Remote monitoring of people undergoing treatment for cancer may be especially useful with newer therapies, Elizabeth Tracey reports


Remote monitoring helps people undergoing treatment for cancer cope better with emerging symptoms, a new study concludes. William Nelson, director of the Kimmel Cancer Center at Johns Hopkins, says this strategy may be even more important as new cancer treatments are developed.

Nelson: One of the things about chemotherapy is we sort of have a good sense when people get into trouble with nausea and vomiting, when people get into trouble with an increased risk for infection. When we look at some of the new immunotherapy agents people can get in trouble with activating the immune system attacking some normal part of the body. They’re a little bit less predictable but it’s very clear if the early symptoms are captured and it prompts an intervention that you can stop this autoimmune attack and not compromise the benefit of the immunotherapies.  :30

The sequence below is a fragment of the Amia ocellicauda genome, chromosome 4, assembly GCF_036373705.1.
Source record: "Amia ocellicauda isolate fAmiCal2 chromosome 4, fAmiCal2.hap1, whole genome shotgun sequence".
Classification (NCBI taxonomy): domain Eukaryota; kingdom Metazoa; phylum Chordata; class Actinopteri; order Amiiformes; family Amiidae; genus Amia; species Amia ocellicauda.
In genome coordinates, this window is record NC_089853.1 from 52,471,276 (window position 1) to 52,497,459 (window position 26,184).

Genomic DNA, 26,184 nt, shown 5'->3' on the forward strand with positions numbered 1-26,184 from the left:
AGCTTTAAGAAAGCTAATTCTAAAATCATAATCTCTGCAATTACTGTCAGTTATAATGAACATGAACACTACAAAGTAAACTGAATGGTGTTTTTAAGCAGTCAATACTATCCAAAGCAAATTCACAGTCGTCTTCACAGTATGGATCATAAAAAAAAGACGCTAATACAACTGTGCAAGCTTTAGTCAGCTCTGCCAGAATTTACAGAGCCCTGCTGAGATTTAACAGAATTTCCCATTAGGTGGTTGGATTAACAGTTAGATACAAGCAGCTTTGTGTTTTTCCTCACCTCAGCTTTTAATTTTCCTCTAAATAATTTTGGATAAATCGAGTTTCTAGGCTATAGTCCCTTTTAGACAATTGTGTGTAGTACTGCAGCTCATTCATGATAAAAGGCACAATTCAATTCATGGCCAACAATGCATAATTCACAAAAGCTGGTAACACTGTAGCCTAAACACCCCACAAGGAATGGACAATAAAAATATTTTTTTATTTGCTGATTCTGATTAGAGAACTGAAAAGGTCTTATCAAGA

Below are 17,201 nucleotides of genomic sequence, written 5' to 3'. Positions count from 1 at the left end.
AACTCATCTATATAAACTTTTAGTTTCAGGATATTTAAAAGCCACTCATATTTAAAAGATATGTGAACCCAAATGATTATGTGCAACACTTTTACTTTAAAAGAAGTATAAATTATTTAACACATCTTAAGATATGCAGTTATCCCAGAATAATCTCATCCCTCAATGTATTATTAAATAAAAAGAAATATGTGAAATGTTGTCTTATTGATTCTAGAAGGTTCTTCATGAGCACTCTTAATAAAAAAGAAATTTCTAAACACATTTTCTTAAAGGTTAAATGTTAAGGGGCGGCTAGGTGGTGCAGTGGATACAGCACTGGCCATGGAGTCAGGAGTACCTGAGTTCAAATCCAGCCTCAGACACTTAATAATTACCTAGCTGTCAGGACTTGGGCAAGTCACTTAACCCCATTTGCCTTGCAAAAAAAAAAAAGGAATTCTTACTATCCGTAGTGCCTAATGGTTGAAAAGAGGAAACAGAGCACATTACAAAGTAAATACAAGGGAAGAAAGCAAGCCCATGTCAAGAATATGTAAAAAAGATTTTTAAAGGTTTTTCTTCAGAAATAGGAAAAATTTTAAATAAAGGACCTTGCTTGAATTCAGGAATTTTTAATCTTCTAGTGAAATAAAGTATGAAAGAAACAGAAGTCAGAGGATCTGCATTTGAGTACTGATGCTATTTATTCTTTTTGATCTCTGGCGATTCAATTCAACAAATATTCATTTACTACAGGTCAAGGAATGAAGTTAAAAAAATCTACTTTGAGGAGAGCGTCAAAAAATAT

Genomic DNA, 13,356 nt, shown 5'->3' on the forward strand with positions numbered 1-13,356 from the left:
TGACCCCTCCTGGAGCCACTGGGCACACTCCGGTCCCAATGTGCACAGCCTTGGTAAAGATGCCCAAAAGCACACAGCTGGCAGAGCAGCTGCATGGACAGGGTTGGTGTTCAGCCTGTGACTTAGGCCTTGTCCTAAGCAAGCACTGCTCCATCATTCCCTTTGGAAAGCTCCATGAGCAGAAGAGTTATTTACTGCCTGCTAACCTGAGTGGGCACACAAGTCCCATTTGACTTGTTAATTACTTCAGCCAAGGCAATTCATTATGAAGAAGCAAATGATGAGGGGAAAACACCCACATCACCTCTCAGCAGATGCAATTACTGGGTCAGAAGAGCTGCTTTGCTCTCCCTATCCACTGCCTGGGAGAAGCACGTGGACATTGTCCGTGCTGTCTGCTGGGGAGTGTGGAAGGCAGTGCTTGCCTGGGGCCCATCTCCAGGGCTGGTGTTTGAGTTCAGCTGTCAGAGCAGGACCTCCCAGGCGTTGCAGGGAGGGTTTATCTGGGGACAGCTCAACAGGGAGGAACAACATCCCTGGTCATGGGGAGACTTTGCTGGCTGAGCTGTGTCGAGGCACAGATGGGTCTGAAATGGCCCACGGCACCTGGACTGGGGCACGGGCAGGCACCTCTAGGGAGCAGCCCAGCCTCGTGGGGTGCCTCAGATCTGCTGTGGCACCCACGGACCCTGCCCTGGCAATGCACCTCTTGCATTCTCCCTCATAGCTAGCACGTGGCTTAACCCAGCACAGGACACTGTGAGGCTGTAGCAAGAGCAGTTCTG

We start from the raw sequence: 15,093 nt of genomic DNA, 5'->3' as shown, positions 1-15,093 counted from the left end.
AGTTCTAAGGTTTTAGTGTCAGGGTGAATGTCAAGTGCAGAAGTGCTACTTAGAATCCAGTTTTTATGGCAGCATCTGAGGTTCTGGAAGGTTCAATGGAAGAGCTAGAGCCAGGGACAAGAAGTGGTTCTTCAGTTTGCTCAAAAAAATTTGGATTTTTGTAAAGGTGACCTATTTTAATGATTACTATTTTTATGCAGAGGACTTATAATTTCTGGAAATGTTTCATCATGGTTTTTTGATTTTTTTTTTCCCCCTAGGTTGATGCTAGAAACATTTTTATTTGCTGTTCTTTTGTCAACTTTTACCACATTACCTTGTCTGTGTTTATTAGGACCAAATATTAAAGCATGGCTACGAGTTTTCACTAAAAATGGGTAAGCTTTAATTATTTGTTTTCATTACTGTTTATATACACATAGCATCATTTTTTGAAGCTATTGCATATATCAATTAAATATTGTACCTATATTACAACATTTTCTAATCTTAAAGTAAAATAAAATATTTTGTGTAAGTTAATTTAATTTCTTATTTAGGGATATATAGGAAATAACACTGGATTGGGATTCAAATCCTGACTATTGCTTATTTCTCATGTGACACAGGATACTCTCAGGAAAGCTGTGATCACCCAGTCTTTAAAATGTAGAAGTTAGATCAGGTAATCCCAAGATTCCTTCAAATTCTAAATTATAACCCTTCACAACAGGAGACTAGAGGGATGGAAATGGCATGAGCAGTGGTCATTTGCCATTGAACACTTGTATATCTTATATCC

Nelson says data from remote monitoring can be integrated into electronic medical records so it is instantly available for care teams to respond. At Johns Hopkins, I’m Elizabeth Tracey.